Legislation advancing in the Oklahoma legislature would strip the Department of Education of authority over school lunches.
While the author of the Senate bill said his interest was strictly in creating stronger connections between federally funded child nutrition programs and local sources of nutritious foods, the House author said pandemic concerns were also driving its legislation.
“The House author told us that some members of the Legislative Assembly felt that there was too much emphasis on ensuring children were fed during the pandemic and not on raising children” , said Carolyn Thompson, chief of government affairs and deputy chief of staff at Oklahoma State. Department of Education.
House Bill 3432 would designate the Oklahoma Department of Agriculture, Food, and Forestry as the state agency in charge of the national school meals law instead of the Department of Education (SDE) of State.
The author of the measure, Rep. Dell Kerbs, R-Shawnee, confirmed that he sees the move as “an opportunity” to take something off the plate of education and hopefully move away more schools “heat and serve” meal options.
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“We think some challenges could have been handled better (during the pandemic),” Curbs told Tulsa World on Friday. “Dissemination of this process (of school meals) and dissemination of educational products may have been unbalanced in some districts. We know this is not an SDE issue. This is a district level problem.
He added: “They are doing their job – the last thing we want is for a child to starve to death. But when they (schools) have these secondary things to worry about, let’s take something off their plate and let them focus on education.
Senate Bill 1624 says it would grant the Board of Agriculture the power to administer the National School Meals Act.
The author of the measure, Sen. Adam Pugh, R-Edmond, is chairman of the Senate Education Committee, which approved Bill 7-1 on Feb. 22. The measure was approved by the Senate Appropriations Committee 14-4 on March 2.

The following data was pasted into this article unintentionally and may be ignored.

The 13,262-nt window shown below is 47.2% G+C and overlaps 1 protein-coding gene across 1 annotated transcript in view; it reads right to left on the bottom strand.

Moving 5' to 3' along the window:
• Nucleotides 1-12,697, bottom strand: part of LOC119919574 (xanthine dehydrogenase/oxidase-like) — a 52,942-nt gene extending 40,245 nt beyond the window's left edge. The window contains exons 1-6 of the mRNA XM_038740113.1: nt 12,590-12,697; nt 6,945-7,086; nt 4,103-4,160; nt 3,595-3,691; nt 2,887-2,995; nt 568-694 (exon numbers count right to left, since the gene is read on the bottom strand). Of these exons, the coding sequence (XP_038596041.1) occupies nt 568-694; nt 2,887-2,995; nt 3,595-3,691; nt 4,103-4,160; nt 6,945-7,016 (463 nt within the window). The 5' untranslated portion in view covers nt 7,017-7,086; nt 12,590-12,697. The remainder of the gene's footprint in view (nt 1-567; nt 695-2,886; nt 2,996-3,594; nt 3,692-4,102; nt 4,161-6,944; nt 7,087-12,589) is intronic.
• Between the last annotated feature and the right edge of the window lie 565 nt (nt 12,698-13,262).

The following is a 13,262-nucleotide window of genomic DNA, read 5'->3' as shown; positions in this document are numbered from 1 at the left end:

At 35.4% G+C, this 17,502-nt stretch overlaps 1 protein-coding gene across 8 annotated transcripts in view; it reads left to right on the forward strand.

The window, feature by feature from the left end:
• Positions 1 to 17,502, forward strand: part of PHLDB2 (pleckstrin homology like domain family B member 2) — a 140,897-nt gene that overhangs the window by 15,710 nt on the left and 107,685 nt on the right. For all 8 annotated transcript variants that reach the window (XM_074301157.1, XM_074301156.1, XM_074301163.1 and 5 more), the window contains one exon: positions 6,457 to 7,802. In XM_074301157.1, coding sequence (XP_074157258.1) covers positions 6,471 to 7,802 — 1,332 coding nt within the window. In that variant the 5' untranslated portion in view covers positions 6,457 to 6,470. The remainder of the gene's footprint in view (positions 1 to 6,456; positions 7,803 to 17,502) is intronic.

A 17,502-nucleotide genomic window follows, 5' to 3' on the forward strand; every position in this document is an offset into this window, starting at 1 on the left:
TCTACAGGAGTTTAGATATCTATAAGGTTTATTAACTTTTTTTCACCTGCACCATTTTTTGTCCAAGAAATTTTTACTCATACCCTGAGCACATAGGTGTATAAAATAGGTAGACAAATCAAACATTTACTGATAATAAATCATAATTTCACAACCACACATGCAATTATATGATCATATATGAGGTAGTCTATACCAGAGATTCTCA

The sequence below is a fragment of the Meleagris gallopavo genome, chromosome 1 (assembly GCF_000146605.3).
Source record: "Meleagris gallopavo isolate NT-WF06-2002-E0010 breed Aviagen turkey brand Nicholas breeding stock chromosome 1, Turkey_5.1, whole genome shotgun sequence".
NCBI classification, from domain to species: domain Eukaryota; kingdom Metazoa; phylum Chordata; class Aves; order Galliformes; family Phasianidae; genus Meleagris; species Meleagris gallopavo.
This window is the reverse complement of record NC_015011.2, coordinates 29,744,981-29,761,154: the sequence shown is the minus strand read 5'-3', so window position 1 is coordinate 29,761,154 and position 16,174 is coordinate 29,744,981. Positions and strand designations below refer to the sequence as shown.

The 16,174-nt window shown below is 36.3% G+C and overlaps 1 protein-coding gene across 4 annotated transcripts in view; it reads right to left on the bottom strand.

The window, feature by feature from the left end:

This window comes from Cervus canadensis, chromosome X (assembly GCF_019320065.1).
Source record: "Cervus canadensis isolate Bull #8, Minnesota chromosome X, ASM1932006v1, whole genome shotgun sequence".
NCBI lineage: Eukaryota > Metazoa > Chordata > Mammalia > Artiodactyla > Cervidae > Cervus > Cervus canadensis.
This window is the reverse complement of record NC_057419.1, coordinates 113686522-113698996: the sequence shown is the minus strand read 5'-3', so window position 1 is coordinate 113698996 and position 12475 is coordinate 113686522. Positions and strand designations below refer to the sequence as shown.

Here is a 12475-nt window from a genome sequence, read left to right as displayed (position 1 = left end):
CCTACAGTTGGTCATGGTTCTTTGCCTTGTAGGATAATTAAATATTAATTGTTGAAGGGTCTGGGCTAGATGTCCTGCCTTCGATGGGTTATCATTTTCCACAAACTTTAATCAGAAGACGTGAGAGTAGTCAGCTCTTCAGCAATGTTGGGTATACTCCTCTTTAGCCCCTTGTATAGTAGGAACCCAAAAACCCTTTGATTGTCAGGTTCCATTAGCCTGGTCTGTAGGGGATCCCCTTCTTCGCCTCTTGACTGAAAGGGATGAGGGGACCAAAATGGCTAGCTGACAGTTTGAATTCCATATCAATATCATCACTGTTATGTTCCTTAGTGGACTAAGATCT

“To me, that’s not where this bill came from,” Pugh said, referring to concerns Curbs has told many lawmakers. “I have executed a number of food policy bills. It’s about taking advantage of a lot of really good things that Ag already has at his disposal, not because of something bad happening.
“I see this as a better alignment of the agency’s mission and our services. The goal is health outcomes. I talked about (how) the way we eat and what we eat lowers our health scores.
The two lawmakers said they would ensure the necessary data and accounting bureaucracy was installed in the Agriculture Department – Curbs estimating it would take 1-2 years – before the administration of the feeding program took effect. be transferred.
But state education officials say the legislation would create duplication within the state’s overall bureaucracy because their department still needs to obtain child nutrition data for a variety of purposes, including calculating from state aid funding, accountability and accreditation of schools, and the federal E-Rate program which provides schools with discounted telecommunications services.
Jennifer Weber, executive director of child nutrition at the state Department of Education, said, “Several school districts just got wind of it, and I can’t answer when they ask what the problem is. The extra work that would cause us is ridiculous.
Curbs said the state would need to get a waiver from the U.S. Department of Agriculture to remove its infant nutrition program from the state Department of Education, but he believes between 12 and 15 other states have obtained such waivers. derogations.